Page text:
Innovation contest: Effect of perceived support for learning on participation. Karim Lakhani, June 27, 2018, Paper, “Frontline staff are well positioned to conceive improvement opportunities based on first-hand knowledge of what works and does not work. The innovation contest may be a relevant and useful vehicle to elicit staff ideas. However, the success of the contest likely depends on perceived organizational support for learning; when staff believe that support for learning-oriented culture, practices, and leadership is low, they may be less willing or able to share ideas.We examined how staff perception of organizational support for learning affected contest participation, which comprised ideation and evaluation of submitted ideas.Link

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A Computational Framework for Analyzing Dynamic Procurement Auctions: The Market Impact of Information Sharing

A Computational Framework for Analyzing Dynamic Procurement Auctions: The Market Impact of Information Sharing. Ariel Pakes, June 20, 2018, Paper, “This paper develops a computational framework to analyze dynamic auctions. We modify the Experience Based Equilibrium concept to account for dynamic auctions and add, and then operationalize a boundary consistent condition which mitigates the extent of multiple equilibria that can arise in Experience Based Equilibria. Our example shows that allowing for the dynamics implicit in many auction environments is important in that it enables the emergence of equilibrium states that can only be reached when firms are responding to dynamic incentives. It also shows that the impact of information sharing can depend crucially on the extent of dynamics and suggests that information sharing, even of strategically important data, need not be anti-competitive.Link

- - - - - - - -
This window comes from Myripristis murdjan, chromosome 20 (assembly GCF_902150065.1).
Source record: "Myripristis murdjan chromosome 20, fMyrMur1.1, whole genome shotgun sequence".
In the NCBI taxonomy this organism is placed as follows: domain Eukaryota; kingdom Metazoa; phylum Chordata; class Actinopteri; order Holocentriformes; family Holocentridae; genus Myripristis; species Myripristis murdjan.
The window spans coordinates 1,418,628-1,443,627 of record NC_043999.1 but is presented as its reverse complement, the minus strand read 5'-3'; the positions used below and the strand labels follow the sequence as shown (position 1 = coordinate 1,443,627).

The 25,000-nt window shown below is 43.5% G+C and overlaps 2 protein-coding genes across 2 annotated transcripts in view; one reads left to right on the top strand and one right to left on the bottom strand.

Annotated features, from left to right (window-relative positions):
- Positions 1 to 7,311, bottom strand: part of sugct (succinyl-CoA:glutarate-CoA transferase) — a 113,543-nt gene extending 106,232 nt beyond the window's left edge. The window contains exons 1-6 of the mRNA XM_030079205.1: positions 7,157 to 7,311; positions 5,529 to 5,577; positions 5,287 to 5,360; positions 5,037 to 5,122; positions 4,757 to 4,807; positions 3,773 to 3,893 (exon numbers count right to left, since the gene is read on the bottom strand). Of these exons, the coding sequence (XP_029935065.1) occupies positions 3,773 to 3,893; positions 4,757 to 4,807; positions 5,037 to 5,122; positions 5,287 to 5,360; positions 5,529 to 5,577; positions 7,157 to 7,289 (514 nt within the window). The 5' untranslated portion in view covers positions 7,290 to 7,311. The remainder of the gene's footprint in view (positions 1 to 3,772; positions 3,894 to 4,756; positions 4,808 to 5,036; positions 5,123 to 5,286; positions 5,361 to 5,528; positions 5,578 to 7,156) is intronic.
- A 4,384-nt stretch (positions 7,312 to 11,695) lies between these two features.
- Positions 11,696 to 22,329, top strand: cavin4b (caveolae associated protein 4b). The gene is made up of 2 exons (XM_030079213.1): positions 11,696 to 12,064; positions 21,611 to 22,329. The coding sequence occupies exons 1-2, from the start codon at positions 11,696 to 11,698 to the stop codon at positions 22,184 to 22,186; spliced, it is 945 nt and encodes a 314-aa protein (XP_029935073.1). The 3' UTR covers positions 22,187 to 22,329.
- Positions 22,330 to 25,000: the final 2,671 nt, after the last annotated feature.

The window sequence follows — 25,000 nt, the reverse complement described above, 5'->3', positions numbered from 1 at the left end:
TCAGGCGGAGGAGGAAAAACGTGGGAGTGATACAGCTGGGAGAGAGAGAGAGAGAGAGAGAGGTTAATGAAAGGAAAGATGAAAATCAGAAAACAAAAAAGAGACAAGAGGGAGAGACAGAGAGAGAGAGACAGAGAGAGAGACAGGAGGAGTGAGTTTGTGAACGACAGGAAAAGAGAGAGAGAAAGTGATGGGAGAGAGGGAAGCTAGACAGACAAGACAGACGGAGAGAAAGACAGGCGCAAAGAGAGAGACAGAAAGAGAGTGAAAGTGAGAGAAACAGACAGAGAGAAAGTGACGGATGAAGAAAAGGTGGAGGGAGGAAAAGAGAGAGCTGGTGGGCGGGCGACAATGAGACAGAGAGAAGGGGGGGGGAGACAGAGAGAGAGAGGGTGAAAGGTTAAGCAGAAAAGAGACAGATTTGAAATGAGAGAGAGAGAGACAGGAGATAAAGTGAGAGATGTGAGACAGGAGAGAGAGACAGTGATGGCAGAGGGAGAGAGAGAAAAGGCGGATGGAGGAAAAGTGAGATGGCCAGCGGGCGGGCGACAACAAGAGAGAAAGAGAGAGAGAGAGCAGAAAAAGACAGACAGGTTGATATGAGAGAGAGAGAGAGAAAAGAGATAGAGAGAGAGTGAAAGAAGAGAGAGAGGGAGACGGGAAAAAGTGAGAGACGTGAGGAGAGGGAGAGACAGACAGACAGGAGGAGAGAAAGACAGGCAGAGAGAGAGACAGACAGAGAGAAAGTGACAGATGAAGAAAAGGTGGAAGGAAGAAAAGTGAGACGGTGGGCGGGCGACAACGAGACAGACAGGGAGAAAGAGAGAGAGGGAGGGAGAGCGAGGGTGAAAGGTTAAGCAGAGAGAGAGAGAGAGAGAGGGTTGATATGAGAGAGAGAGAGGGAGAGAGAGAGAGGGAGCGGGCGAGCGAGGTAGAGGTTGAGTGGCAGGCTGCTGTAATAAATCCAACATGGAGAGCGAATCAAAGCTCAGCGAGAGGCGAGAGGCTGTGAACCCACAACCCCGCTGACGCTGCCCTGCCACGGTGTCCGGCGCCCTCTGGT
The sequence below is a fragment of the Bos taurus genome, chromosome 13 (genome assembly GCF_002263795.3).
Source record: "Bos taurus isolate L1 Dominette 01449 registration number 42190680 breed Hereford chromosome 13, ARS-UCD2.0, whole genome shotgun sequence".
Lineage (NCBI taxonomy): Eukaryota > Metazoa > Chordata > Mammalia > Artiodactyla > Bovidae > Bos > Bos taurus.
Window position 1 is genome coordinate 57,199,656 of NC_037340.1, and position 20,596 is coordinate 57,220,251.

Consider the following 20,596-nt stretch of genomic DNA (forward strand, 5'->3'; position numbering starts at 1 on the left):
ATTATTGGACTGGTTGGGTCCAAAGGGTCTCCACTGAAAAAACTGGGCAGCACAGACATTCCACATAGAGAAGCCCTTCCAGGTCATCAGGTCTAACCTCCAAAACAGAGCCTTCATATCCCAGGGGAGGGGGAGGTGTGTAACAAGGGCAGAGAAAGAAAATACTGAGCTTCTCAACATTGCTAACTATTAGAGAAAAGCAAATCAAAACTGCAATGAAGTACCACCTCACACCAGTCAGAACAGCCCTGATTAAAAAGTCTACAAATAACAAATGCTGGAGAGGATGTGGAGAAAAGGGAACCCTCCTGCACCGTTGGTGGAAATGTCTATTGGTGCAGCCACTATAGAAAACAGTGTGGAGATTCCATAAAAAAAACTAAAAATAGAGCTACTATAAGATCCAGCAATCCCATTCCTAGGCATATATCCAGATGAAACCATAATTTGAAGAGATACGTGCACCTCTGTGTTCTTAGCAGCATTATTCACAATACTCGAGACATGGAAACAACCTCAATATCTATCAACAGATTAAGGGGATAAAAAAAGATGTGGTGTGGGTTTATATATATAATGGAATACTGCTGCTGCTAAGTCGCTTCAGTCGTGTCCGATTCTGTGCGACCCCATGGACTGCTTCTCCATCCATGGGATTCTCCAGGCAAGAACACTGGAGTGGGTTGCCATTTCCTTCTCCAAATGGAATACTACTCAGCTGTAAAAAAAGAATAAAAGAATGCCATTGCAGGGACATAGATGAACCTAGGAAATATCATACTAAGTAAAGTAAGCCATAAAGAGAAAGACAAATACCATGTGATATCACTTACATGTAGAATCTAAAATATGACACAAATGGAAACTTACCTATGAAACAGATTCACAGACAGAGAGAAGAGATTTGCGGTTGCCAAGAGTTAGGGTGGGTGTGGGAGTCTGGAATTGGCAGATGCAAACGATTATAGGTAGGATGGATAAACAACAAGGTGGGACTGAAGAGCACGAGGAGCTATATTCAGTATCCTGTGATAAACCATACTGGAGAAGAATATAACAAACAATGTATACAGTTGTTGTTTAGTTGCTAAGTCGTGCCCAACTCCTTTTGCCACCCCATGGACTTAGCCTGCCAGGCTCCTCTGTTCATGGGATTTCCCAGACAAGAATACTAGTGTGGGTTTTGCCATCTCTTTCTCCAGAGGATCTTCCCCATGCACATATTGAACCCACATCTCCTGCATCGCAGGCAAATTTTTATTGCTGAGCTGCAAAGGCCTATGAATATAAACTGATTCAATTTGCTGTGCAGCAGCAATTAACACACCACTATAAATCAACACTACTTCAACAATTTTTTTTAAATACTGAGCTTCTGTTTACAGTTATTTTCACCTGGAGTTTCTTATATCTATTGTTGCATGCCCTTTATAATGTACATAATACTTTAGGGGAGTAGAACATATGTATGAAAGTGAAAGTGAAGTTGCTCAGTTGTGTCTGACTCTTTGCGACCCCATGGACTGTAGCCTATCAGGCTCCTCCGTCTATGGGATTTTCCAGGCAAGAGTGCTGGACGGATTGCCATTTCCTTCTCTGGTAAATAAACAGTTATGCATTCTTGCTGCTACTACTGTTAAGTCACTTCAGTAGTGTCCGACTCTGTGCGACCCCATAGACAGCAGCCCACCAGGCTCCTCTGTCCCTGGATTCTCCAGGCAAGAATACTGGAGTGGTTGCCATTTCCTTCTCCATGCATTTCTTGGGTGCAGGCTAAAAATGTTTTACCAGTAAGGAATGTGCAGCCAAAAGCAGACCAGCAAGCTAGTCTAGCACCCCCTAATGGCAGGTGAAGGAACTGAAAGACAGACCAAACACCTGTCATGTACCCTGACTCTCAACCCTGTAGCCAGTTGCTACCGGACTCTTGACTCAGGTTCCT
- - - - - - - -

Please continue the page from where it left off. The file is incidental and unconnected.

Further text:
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Disruptive Innovation: An Intellectual History and Directions for Future Research

Disruptive Innovation: An Intellectual History and Directions for Future Research. Clayton Christensen, Rory MacDonald, June 16, 2018, “The concept of disruptive innovation has gained considerable currency among practitioners despite widespread misunderstanding of its core principles. Similarly, foundational research on disruption has elicited frequent citation and vibrant debate in academic circles, but subsequent empirical research has rarely engaged with its key theoretical arguments. This inconsistent reception warrants a thoughtful evaluation of research on disruptive innovation within management and strategy. We trace the theory’s intellectual history, noting how its core principles have been clarified by anomaly‐seeking research.Link

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Tyler Cowen and Amitabh Chandra on economics of health care

Tyler Cowen and Amitabh Chandra on economics of health care. Amitabh Chandra, June 12, 2018, Audio, “Two prominent economists share their views on the politics, economics and ethics of health care reform. Tyler Cowen is professor of economics at George Mason University and the Center for the Study of Public Choice and has earned numerous accolades, including being named a Top 100 Global Thinker by Foreign Policy. He is also one of The Economist’s most influential economists of the decade.Link

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Jonathan Zittrain on Information Privacy, the Future of Jobs, and the Changing Role of Technology Companies

Jonathan Zittrain on Information Privacy, the Future of Jobs, and the Changing Role of Technology Companies June 2018. GrowthPolicy’s Devjani Roy interviewed Jonathan Zittrain, the George Bemis Professor of International Law at Harvard Law School and Harvard Kennedy School, Professor of Computer Science at the Harvard School of Engineering and Applied Sciences, Director of the […]